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Huge disruption as EU shuts borders; nations try to slow virus, help economies

Closed borders in Europe lead to 40 mile traffic jams; America reports virus in all 50 states; US, Britain and the Netherlands announce giant economic rescue packages

Trucks are jammed on the motorway A4  near Bautzen, Germany, Tuesday, March 17, 2020. Because of the controls at the border with Poland, a traffic jam formed on the Autobahn 4 between Dresden and Goerlitz, which, according to police, had grown to a length of 40 kilometers by noon.  (Robert Michael/dpa via AP)
Trucks are jammed on the motorway A4 near Bautzen, Germany, Tuesday, March 17, 2020. Because of the controls at the border with Poland, a traffic jam formed on the Autobahn 4 between Dresden and Goerlitz, which, according to police, had grown to a length of 40 kilometers by noon. (Robert Michael/dpa via AP)

BERLIN (AP) — Mass disruptions shuddered across the globe Tuesday as governments struggled to slow the spread of the coronavirus while also trying to keep their economies afloat. The chaos stretched from Lithuania, where border traffic jams were 40 miles deep, to Detroit, where bus service came to a sudden stop when drivers didn’t show up for work.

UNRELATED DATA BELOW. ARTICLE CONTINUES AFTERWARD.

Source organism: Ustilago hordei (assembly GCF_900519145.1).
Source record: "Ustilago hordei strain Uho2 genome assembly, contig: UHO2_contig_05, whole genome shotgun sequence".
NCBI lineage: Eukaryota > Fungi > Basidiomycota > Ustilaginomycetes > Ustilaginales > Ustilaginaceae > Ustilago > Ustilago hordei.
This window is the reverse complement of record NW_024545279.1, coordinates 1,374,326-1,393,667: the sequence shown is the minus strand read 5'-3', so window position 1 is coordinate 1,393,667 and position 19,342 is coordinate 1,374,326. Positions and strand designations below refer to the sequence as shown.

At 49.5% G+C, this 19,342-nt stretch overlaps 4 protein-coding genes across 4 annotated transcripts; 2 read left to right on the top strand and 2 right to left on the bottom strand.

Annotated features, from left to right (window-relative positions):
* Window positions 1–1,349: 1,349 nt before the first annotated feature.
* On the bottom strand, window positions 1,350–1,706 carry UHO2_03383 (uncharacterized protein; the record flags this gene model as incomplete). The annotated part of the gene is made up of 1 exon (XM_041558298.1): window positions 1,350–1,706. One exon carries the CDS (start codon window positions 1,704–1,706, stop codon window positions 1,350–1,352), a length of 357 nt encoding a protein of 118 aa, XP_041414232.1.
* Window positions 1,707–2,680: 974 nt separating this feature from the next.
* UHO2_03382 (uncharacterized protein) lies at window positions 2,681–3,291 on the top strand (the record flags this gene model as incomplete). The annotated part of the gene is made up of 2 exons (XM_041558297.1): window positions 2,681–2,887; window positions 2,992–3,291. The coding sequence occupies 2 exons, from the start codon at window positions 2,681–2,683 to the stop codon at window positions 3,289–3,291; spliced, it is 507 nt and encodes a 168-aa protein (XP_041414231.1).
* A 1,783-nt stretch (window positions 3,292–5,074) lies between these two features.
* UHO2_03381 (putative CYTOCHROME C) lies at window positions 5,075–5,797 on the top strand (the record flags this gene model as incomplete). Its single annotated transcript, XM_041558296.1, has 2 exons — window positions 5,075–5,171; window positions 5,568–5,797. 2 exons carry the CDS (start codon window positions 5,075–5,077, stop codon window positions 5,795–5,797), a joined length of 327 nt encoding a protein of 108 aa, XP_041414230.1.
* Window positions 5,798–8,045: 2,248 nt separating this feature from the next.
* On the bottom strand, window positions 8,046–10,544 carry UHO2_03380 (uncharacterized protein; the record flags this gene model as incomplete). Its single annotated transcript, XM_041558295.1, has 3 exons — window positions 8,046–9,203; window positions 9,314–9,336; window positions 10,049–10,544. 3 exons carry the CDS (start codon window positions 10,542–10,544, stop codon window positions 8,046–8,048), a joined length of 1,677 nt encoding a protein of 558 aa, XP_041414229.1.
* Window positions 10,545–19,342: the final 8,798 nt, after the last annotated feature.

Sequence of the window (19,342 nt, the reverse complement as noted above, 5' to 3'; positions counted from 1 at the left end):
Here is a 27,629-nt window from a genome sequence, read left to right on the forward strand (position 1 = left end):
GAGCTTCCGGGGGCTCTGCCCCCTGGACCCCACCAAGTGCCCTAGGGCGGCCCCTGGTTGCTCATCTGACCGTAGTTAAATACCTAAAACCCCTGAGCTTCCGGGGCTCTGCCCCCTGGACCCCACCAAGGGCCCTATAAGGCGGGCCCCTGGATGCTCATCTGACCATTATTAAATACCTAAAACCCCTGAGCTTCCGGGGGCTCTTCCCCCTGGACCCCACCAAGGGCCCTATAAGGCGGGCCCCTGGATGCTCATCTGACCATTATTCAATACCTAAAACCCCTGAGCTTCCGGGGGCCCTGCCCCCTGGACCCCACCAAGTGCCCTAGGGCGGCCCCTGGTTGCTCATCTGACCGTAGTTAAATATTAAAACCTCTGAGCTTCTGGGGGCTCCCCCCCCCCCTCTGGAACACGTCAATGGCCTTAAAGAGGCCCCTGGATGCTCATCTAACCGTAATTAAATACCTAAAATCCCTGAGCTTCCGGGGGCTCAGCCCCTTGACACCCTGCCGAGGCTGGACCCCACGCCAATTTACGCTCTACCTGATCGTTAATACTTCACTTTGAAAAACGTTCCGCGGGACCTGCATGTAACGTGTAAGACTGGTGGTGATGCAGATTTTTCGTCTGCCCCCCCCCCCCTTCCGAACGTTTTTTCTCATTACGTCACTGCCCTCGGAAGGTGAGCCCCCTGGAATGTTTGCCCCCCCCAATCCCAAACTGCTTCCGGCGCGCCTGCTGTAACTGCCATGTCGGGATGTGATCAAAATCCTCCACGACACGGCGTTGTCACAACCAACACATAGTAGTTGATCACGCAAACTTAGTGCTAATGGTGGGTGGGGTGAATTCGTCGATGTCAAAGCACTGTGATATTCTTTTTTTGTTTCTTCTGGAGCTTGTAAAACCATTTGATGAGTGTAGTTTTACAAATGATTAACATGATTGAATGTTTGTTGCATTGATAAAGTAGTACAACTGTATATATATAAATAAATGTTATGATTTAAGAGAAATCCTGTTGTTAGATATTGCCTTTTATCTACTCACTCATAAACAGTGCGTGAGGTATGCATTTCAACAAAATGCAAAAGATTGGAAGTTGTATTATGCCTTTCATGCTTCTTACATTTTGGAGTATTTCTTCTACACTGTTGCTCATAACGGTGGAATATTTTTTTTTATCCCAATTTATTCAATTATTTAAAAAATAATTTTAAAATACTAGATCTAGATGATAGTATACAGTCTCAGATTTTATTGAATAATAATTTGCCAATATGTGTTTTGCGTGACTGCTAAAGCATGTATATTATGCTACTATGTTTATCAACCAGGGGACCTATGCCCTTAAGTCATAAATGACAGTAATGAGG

European Union leaders, meanwhile, agreed to shut down the bloc’s external borders for 30 days. In the United States, West Virginia became the last state to report a case of the disease, confirming that it has spread nationwide.

Increasingly worried about the economic fallout of the global shutdown, the US, Britain and the Netherlands also announced rescue packages totaling hundreds of billions of dollars, while Venezuela — long a fierce critic of the International Monetary Fund — asked the institution for a $5 billion loan.

But it was everyday people who suffered most.

Miguel Aguirre, his wife and two children were the only people on a normally bustling street near San Francisco’s City Hall, one day after officials in six San Francisco Bay Area counties issued a “shelter-in-place” order that requires most residents to stay inside and venture out only for food, medicine or exercise for three weeks — the most sweeping lockdown in the US against the outbreak. On Tuesday morning, only two coffee shops on the street were open. Both were empty.

Police officers block the road at the Austrian border in Hegyeshalom, northwestern Hungary, Tuesday, March 17, 2020. By noon an almost 20-kilometer long line of cars waited on the Austrian side of the border. The Romanian Minister of Foreign Affairs has requested that Hungary open a humanitarian corridor for the Romanian citizens stuck in Hegyeshalom. Due to the coronavirus pandemic as of this day only Hungarian citizens can enter the country. Freight traffic continues as usual.(Csaba Krizsan/MTI via AP)